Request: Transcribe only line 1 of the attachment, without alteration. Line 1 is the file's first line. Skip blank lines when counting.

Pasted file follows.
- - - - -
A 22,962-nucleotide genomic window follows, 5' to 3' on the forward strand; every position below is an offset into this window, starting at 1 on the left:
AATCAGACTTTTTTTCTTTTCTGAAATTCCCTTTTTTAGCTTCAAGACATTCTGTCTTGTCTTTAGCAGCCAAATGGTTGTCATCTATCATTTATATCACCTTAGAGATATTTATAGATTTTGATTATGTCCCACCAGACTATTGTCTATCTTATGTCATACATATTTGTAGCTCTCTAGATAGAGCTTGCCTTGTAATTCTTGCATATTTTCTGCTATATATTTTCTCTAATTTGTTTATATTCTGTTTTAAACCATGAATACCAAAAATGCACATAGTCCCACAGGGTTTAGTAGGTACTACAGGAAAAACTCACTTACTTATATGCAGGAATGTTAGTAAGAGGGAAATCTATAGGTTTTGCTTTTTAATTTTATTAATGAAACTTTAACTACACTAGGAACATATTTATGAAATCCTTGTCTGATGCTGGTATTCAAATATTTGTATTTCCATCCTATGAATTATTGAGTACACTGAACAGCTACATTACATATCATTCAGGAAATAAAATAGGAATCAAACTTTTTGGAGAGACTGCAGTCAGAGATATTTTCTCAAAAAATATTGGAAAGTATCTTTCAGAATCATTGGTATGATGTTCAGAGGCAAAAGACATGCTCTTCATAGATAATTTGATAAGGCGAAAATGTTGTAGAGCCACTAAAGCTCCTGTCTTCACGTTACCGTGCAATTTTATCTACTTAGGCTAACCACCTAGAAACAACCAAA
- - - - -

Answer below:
A 22,962-nucleotide genomic window follows, 5' to 3' on the forward strand; every position below is an offset into this window, starting at 1 on the left: